Home >> Encyclopedia Americana, Volume 26 >> Thacher to The Cualnge Tam B6 >> Thomas_3


york and musical

THOMAS, Theodore, American musician: b. Esens, East Friesland, 11 Oct. 1835; d. Chi cago, Ill., 4 Jan. 1905. He played the violin in public at the age of six and when only 10 made his first public appearance in New York. In his early concert and operatic engagements he appeared with Jenny Lind, Sontag, Grisi and Mario. During 1855-69 he was associated with Mosenthal, Bergmann, Matzka, Bergner and William Mason in successive seasons of cham ber-music concerts. In 1864, having organized the orchestra which long went under his name, he began his symphony concerts in New York. These were continued, excepting the interval from 1869 to 1872, until 1878, when he went to Cincinnati to become director of the College of Music. With an orchestra, sometimes of 40 and later enlarged to 60 pieces, he visited the large cities of the East and West, giving concerts of both popular and classical music and did much for the development of musical taste. With his name were associated the bien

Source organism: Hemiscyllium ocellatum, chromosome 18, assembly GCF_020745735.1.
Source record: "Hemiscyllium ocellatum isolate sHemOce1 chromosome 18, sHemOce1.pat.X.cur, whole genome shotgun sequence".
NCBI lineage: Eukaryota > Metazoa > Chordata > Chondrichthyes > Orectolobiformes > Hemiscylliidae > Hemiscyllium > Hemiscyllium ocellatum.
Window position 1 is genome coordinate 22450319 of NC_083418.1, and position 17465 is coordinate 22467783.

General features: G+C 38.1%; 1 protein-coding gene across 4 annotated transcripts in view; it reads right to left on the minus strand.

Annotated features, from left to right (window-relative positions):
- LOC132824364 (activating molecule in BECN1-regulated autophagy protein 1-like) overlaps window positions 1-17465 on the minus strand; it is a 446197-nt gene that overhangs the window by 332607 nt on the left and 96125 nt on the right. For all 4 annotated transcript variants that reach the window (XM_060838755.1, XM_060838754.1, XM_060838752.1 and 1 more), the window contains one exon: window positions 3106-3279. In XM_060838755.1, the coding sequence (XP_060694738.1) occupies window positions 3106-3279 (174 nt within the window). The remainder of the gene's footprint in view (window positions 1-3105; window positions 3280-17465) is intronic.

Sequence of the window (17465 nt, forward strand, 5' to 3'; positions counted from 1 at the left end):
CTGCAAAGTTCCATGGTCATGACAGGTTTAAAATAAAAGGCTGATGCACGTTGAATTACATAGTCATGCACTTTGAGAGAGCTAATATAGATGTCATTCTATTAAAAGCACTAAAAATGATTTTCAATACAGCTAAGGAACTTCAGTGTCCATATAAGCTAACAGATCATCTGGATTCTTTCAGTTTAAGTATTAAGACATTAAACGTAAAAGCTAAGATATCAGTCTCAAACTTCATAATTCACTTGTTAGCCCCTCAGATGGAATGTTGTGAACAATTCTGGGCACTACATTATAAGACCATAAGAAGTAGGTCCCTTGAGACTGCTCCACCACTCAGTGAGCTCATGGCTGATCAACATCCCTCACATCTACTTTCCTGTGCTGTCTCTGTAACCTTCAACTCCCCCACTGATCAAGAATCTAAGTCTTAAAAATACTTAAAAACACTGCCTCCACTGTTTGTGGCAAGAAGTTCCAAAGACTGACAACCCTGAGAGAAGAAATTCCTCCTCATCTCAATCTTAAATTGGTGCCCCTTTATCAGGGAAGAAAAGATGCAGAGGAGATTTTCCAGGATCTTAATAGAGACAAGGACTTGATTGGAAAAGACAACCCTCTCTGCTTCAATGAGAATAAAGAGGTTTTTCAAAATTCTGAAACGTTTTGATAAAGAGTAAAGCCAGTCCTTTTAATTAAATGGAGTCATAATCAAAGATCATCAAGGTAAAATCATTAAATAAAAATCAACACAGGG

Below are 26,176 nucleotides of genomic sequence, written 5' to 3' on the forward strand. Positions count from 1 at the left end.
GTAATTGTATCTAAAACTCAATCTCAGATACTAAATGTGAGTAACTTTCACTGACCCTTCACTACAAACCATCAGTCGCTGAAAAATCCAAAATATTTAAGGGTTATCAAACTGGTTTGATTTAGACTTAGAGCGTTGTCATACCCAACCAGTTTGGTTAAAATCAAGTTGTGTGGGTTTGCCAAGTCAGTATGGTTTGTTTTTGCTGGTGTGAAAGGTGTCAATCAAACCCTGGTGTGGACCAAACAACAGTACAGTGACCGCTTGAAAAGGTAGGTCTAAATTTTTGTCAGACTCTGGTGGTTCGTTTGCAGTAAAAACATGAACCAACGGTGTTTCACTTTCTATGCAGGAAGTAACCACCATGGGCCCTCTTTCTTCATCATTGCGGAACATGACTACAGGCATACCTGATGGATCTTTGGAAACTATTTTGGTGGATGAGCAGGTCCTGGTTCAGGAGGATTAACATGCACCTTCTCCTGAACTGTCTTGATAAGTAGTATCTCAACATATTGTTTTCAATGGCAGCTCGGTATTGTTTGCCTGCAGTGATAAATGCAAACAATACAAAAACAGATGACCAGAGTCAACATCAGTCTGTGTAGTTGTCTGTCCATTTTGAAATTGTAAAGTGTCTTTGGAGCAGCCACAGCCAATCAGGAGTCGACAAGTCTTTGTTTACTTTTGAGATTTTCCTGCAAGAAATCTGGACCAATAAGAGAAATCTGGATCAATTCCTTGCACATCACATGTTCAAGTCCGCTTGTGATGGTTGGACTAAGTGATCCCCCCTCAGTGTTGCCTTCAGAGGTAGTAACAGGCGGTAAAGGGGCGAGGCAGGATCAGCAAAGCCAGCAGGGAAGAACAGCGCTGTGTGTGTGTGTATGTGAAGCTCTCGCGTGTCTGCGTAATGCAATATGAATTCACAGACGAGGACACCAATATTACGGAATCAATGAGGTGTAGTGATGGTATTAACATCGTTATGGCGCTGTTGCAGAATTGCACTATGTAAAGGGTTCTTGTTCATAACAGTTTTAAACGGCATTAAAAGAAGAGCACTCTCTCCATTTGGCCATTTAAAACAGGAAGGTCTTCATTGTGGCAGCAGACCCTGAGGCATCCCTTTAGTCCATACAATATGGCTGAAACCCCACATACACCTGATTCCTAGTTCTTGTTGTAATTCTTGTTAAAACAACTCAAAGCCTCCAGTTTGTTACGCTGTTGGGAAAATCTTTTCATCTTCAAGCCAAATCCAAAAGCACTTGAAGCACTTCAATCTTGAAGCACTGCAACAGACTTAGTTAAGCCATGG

nial musical festivals held in Cincinnati from 1873 to 1898. Festivals of a similar character were held under his direction in Chicago in .

1::2 and 1884 and in New York in 1882. As early as 1862 he was appointed conductor of the Brooklyn Philharmonic Society; when the New York Philharmonic Society was organized he was chosen its leader, and both positions he retained until 1891 when he made his residence in Chicago and became leader of the permanent orchestra in that city. In 1893 he was appointed musical director of the World's Columbian Ex position. Consult Thomas, Rose Fay, 'Our Mountain Garden' (New York 1904; new 1915) and Upton, G. P. (editor), 'Theodore Thomas: A Musical Autobiography> (2 vols., Chicago 1905).